I'm A Believer

An account of how belief became opinion.

The Creation, from the Luther Bible, c.1530.
The Creation, from the Luther Bible, c.1530.

‘Why was it virtually impossible not to believe in God in, say, 1500 in our Western society, while in 2000 many of us find this not only easy, but even inescapable?’ This question, posed by Charles Taylor in A Secular Age (2007), is popular with historians these days. Even as Christianity across the West continues its melancholy, long, withdrawing roar, a nagging sense persists that its retreat is not all that it might seem to be. The roots of secularism in Christendom are too manifest for its founding myths to be taken wholly at face value. What could be more Christian, after all, than to boast of toppling the idols of superstition and of bringing a people that had walked in darkness to see a great light? The capacity of Christianity to evolve in unexpected ways is nowhere better demonstrated, perhaps, than the Enlightenment recalibration of fundamental Christian beliefs.

But what if the very notion of belief has evolved as well? This is the question posed by Ethan Shagan in his bracing new book, The Birth of Modern Belief. Signifiers in the history of religion – as anyone who has studied the prehistory of the word ‘religion’ itself will know – can be treacherous things. The challenge that this presents to historians is considerable. Indeed, it can sometimes be hard even to recognise it as a challenge. ‘Secular historians of Christianity have needed a stable object called “belief” whose decline could be measured, while pious historians of Christianity have needed a stable object called “belief” to certify the identity of believers across time and space.’ Both, though, Shagan argues, have been mistaken.

‘Belief’, which today signifies a private judgement, did not always have this meaning. In medieval Christendom, it signified, not an opinion, but rather the sum of the credenda of the universal Church – credenda which were guaranteed to be true. It allowed Jews, Muslims and heretics to be reckoned to lack belief: to be ‘unbelievers’. Only with the Reformation did this change. To Luther, the knowledge of God was a given, imprinted on the souls of all humanity from birth – but belief, the absolute and certain conviction that salvation can indeed be obtained, was an altogether rarer bloom. A condition common to everyone in Christendom was transformed into a privileged experience. Perhaps only one person in a thousand, Luther wrote, ranks as an authentic Christian.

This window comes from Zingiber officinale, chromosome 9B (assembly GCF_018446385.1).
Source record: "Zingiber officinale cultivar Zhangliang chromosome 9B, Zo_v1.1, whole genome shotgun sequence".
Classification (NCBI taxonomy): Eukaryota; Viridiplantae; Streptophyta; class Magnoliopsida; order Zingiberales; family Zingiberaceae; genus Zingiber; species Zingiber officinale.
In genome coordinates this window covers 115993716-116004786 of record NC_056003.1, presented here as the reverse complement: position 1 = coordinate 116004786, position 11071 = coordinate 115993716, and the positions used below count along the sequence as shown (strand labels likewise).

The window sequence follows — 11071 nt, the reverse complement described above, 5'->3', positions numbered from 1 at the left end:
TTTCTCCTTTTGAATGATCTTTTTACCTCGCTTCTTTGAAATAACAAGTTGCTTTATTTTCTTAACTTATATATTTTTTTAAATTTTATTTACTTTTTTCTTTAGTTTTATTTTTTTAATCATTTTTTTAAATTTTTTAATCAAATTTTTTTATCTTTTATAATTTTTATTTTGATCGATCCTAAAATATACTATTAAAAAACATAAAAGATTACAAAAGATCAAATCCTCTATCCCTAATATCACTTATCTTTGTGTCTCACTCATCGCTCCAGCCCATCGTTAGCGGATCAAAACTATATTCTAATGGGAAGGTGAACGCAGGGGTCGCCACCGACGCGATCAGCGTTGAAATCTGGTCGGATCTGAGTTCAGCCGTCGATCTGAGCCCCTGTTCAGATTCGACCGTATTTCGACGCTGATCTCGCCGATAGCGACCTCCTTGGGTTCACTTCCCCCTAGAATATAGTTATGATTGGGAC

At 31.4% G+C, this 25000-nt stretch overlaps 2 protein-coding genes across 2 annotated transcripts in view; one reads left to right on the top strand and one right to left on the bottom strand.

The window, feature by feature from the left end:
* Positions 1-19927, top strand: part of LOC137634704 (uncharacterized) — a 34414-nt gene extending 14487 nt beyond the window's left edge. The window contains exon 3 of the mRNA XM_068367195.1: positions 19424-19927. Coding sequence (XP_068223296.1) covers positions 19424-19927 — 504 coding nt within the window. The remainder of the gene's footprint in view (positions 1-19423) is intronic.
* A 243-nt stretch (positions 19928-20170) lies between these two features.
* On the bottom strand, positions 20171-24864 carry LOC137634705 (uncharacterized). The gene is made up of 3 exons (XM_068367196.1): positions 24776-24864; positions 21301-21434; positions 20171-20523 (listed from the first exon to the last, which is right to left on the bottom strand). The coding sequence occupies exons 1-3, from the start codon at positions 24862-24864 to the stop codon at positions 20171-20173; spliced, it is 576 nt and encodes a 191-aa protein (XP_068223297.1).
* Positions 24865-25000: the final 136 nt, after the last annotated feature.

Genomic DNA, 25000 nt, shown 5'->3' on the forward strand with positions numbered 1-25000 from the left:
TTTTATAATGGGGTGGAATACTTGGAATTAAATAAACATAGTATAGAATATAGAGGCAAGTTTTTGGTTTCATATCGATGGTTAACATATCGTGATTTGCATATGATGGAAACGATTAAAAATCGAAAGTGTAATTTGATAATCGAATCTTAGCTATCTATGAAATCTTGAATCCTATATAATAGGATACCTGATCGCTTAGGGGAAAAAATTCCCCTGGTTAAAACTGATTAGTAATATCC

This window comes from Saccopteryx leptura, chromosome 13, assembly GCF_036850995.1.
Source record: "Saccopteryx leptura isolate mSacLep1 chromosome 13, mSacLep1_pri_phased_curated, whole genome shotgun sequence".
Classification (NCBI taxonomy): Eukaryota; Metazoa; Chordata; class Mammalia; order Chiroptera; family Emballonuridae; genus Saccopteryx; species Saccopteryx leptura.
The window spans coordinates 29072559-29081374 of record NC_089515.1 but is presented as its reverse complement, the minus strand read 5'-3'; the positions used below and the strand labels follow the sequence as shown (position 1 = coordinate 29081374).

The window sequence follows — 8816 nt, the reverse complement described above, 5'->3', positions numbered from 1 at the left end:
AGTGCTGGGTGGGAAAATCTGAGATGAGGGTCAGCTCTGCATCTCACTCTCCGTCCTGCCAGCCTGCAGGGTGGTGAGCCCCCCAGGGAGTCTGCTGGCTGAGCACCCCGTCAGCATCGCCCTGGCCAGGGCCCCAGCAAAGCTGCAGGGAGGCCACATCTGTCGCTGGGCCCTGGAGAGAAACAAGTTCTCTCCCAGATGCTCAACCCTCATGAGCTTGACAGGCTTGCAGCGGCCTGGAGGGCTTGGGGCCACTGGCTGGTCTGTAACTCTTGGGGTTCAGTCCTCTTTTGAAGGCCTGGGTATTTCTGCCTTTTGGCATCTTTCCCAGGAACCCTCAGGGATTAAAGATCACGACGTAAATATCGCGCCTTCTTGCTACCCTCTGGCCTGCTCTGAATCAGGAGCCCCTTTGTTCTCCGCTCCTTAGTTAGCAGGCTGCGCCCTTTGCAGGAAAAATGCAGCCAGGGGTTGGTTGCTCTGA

The consequence was the transformation of belief from a state of mind that most Christians had been able to take for granted into a practice that was challenging, exacting, hard. This, Shagan argues, was as true for Catholics as for Protestants. ‘The Reformation and Counter-Reformation participated in parallel projects of religious discipline: while Catholics disciplined populations to believe, Protestants disciplined populations of unbelievers.’ Belief in the modern sense of the word was bred of the resulting strain. The demands imposed on Christians by inquisitors and Puritans alike proved too much for many of them. Dissidents emerged in both the Catholic and Protestant traditions, who emphasised the subjectivity of religious conviction. Belief was to become opinion.

Shagan’s mastery of the sources and his alertness to the shifting rip tides of signification make his book a thrilling read. Certainly, the answer it provides to Taylor’s celebrated question is as convincing as any. Our opinions turn out to be even more relative than we might have suspected. ‘Western modernity’, as Shagan puts it, ‘is characterised not by a decline of belief but by its boundless proliferation.’

The Birth of Modern Belief: Faith and Judgment from the Middle Ages to the Enlightenment
Ethan H. Shagan
Princeton
408pp £27

Tom Holland’s Dominion: The Making of the Western Mind will be published by Little, Brown in September 2019.

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